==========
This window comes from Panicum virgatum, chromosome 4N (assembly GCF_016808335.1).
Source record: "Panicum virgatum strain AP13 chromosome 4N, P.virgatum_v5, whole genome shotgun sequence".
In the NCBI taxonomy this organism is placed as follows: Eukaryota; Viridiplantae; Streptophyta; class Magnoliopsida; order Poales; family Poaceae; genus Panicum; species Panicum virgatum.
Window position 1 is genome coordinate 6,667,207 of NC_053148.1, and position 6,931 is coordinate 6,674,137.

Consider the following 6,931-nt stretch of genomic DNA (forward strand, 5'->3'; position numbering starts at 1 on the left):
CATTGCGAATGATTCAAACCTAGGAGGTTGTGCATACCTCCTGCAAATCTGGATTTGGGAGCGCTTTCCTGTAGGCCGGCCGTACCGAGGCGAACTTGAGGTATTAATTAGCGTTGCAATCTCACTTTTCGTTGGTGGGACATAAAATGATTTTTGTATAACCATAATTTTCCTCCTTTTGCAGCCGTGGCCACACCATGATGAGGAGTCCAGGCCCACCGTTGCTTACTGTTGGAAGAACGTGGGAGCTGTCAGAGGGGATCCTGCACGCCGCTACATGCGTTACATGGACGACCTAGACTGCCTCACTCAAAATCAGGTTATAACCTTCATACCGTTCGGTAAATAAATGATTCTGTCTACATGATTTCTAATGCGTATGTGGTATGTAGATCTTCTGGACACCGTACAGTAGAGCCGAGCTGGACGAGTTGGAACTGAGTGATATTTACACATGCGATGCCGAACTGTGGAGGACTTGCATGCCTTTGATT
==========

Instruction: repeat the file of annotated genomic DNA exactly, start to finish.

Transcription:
This window comes from Panicum virgatum, chromosome 4N (assembly GCF_016808335.1).
Source record: "Panicum virgatum strain AP13 chromosome 4N, P.virgatum_v5, whole genome shotgun sequence".
In the NCBI taxonomy this organism is placed as follows: Eukaryota; Viridiplantae; Streptophyta; class Magnoliopsida; order Poales; family Poaceae; genus Panicum; species Panicum virgatum.
Window position 1 is genome coordinate 6,667,207 of NC_053148.1, and position 6,931 is coordinate 6,674,137.

Consider the following 6,931-nt stretch of genomic DNA (forward strand, 5'->3'; position numbering starts at 1 on the left):
CATTGCGAATGATTCAAACCTAGGAGGTTGTGCATACCTCCTGCAAATCTGGATTTGGGAGCGCTTTCCTGTAGGCCGGCCGTACCGAGGCGAACTTGAGGTATTAATTAGCGTTGCAATCTCACTTTTCGTTGGTGGGACATAAAATGATTTTTGTATAACCATAATTTTCCTCCTTTTGCAGCCGTGGCCACACCATGATGAGGAGTCCAGGCCCACCGTTGCTTACTGTTGGAAGAACGTGGGAGCTGTCAGAGGGGATCCTGCACGCCGCTACATGCGTTACATGGACGACCTAGACTGCCTCACTCAAAATCAGGTTATAACCTTCATACCGTTCGGTAAATAAATGATTCTGTCTACATGATTTCTAATGCGTATGTGGTATGTAGATCTTCTGGACACCGTACAGTAGAGCCGAGCTGGACGAGTTGGAACTGAGTGATATTTACACATGCGATGCCGAACTGTGGAGGACTTGCATGCCTTTGATT